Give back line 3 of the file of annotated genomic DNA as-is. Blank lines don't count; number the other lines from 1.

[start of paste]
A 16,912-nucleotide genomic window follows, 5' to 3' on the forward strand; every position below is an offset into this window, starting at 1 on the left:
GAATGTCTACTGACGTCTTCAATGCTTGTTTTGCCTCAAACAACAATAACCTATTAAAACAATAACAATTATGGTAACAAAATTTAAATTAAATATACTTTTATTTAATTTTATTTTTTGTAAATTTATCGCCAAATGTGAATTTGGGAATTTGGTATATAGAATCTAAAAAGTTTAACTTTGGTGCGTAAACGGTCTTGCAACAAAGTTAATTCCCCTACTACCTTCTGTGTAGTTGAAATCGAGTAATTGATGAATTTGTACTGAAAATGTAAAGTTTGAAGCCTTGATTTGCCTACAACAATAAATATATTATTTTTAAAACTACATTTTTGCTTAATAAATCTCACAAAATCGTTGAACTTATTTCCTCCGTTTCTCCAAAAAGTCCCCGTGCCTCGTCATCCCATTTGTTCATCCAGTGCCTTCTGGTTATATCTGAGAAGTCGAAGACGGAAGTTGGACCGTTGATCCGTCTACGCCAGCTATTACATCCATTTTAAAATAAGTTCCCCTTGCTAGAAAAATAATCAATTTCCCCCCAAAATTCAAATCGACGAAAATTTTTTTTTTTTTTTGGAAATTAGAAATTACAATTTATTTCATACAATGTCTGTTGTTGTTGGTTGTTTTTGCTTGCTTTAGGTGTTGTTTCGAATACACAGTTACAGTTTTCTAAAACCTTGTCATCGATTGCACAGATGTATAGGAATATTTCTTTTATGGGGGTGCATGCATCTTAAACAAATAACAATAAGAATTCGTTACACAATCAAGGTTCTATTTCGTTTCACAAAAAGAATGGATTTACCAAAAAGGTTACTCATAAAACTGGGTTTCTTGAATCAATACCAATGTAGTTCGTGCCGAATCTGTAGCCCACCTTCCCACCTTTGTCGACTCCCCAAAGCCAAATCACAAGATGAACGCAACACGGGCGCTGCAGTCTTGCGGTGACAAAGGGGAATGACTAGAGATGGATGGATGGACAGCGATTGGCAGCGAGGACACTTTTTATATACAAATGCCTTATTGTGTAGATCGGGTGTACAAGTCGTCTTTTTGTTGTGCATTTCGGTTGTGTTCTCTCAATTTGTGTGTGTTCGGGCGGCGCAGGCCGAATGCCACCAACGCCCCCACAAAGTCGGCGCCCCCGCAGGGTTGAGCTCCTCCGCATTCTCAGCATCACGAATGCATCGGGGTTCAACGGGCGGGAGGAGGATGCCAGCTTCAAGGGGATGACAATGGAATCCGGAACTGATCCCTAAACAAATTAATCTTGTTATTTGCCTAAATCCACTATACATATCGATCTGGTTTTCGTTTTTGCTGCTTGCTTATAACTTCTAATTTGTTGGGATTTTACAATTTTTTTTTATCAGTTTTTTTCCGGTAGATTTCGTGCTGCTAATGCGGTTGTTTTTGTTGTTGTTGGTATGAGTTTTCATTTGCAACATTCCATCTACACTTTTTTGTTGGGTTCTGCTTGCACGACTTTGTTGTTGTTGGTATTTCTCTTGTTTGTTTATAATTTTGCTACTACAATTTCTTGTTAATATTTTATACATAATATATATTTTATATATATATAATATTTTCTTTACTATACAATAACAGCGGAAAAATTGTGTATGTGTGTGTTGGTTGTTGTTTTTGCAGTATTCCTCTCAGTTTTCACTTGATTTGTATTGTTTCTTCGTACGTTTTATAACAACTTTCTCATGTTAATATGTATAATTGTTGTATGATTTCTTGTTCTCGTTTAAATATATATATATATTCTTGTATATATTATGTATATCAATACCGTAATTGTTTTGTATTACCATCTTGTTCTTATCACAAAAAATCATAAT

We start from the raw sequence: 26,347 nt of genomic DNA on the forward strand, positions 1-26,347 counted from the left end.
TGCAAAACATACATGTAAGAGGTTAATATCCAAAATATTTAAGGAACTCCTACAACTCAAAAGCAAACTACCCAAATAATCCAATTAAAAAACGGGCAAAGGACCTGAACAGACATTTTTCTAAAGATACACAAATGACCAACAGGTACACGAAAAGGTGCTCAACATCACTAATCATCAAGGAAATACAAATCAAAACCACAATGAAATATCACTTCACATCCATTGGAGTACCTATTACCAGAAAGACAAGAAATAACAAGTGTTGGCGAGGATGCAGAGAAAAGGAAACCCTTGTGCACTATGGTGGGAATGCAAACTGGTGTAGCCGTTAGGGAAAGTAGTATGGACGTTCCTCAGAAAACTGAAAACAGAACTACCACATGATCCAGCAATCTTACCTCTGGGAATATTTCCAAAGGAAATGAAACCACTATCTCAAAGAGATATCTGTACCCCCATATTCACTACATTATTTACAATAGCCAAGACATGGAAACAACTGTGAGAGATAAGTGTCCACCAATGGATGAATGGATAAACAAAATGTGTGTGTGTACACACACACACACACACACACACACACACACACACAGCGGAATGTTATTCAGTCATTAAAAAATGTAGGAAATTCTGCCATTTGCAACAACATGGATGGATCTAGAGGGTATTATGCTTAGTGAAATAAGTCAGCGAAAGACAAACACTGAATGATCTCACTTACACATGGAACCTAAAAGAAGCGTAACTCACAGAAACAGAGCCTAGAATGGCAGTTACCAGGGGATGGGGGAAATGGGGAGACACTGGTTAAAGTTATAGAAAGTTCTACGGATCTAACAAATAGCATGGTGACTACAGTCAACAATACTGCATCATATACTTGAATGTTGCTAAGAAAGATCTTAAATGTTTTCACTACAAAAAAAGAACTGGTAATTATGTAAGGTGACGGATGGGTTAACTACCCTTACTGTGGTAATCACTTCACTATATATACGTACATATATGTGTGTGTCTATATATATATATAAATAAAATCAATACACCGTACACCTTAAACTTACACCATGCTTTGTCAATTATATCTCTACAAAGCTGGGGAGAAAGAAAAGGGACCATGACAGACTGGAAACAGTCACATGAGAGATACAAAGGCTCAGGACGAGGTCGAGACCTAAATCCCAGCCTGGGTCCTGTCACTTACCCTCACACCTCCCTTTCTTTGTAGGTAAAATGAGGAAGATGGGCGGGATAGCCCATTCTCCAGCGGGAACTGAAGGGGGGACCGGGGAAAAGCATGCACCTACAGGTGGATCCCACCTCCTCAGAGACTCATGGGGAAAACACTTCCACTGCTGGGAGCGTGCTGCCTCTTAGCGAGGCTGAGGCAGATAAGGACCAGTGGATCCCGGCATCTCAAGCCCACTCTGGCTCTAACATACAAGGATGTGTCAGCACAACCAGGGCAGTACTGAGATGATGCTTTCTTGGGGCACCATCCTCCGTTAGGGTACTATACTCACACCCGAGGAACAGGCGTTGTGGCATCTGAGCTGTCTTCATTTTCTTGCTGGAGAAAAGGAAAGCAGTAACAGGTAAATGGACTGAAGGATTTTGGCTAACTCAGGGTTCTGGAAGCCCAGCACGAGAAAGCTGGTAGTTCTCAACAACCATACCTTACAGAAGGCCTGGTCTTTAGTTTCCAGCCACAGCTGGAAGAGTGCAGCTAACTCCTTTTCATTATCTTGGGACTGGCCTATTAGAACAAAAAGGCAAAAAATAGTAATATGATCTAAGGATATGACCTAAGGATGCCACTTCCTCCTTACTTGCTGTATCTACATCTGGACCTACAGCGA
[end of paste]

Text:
We start from the raw sequence: 26,347 nt of genomic DNA on the forward strand, positions 1-26,347 counted from the left end.